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Comparison of Lithium Ion to Lithium Iron Battery

written by: Umair Mirza • edited by: Lamar Stonecypher • updated: 2/15/2013

What are the major differences between Lithium Ion and Lithium Iron batteries? Is the only difference the letter "R" in "iron" versus "ion"? Hardly. This article will describe the numerous differences between those two rechargeable batteries.

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    Lithium Ion vs Lithium Iron Batteries

    A lithium-ion battery (a.k.a Li-ion) is rechargeable kind of battery with lithium cobalt dioxide (LiCoO2) or lithium manganese oxide (LiMn2O4) as a cathode. On the other hand, a lithium-iron battery is also a rechargeable type of battery but made with lithium iron phosphate (LiFePO4) as the cathode material. Generally, anodes are made up of carbon in both batteries. Actually lithium-iron is a newer version in the lithium battery family.

    The low discharge rate in idle state and high energy density make lithium batteries suitable for consumer electronics devices such as laptops, cameras, portable DVD players, etc. These days these batteries are also finding good applications in electric vehicles and military appliances.

    Comparison of the two for the following parameters is given below.

    Safety

    Safety is the first concern for any battery being used in portable devices. It should not get overheated or catch fire in case of overcharging. The Lithium-iron battery has edge over the Li-ion battery in such situations. It has superior chemical and thermal stability. A Lithium-iron battery remains cool at room temperature while the Li-ion may suffer thermal runaway and heats up faster under similar charging conditions. LiFePO4 is a nontoxic material, but LiCoO2 is hazardous in nature, so is not considered a safe material. Lithium cobalt dioxide is an allergen to eyes and skin. It could cause a major harm if swallowed. Disposal of Li-ion battery is a big concern for the manufacturer and user.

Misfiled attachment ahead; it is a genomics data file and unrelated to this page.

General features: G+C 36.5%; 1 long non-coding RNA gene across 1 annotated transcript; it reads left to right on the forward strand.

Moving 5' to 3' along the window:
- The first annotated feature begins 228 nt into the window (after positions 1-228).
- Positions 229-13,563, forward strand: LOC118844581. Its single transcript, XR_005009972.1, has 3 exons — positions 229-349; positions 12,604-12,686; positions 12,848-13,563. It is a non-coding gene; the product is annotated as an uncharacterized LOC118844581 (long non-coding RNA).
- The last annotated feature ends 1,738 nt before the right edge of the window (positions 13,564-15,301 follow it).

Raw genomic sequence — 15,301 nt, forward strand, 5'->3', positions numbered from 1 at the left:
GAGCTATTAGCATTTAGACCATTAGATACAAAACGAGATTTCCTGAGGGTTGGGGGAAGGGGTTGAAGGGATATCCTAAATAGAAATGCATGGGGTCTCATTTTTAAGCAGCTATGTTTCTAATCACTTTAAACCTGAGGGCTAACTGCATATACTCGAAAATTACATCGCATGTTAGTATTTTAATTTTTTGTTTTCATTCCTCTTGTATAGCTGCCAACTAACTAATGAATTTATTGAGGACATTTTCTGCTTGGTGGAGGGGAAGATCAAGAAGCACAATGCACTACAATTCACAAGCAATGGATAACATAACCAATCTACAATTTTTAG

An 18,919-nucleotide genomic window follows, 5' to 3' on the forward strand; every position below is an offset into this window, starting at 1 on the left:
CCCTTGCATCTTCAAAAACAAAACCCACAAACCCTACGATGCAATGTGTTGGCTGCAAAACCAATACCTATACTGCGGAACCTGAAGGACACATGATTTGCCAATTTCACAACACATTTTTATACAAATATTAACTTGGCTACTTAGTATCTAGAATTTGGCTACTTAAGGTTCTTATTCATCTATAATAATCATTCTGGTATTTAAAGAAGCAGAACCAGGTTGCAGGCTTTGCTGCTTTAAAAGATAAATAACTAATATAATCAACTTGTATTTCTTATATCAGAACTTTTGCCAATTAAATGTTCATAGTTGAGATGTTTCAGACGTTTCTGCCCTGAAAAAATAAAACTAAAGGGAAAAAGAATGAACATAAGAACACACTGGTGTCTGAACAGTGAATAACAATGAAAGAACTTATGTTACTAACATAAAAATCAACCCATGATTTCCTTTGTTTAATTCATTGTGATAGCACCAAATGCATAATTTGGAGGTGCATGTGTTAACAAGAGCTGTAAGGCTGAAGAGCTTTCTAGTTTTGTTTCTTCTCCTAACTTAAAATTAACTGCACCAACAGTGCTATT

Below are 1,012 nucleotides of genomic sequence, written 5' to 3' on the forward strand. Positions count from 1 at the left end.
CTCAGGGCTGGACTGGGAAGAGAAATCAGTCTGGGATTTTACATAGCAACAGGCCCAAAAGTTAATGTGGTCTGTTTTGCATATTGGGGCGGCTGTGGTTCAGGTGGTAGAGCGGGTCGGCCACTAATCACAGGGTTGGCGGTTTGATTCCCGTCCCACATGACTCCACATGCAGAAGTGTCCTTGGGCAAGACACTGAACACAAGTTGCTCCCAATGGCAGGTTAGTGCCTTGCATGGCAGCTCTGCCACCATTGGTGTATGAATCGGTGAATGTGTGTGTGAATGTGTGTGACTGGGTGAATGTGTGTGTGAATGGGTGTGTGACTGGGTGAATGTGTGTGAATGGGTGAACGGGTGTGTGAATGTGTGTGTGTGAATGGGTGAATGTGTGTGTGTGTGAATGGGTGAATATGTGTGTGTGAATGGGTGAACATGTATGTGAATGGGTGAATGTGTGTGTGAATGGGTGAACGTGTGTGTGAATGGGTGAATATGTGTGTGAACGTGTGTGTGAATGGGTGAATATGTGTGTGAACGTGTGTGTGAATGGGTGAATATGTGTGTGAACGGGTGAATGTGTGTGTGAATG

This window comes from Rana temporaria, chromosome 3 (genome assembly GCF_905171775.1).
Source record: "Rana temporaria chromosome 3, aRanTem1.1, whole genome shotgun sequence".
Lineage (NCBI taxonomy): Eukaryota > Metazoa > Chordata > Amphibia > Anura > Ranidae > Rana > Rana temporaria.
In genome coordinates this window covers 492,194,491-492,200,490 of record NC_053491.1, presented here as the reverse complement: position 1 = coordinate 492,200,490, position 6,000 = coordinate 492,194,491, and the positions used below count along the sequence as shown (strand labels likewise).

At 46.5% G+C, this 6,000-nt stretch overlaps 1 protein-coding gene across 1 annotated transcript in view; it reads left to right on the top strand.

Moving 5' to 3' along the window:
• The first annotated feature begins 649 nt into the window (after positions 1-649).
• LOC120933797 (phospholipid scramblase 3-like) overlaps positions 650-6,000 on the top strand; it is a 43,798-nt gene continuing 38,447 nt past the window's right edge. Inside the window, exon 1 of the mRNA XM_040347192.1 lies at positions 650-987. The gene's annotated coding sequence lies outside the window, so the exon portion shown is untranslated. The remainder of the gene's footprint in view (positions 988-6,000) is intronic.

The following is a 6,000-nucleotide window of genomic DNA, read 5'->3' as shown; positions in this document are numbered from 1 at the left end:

Air Plane Incidents reported due to Li-Ion Batteries

    Li-Ion battery packs are considered a high risk material for airplanes. In a number of incidents this battery during the time of March 20, 1991 to May 18, 2011, according to the Federal Aviation Administration (FAA), was found the common reason for some plane crashes.

    1. A UPS jet carrying Lithium-ion batteries fatally crashed near Dubai as these batteries caused a fire on the main deck.
    2. In another incident, a cargo plane from South Korea crashed into the southern coastal waters. This was also carrying shipment of Li-ion battery packs.
    3. On March 21, 2011 another airplane incident happened. According to the initial report, Federal Express reported that the package offered for air shipment from Mumbai, India to Shenzen, China "was observed to be smoking by a customs official at the facility in Guangahou, China. Subsequent investigation indicated that the package contained the Li-ion batteries contained in equipment including Lithium polymer batteries." (Source: FAA Batteries and Battery Powered devices (PDF). So the administration of many countries has signaled a big no for transporting lithium-ion batteries, at least in bulk, not in personal devices (so far), via planes.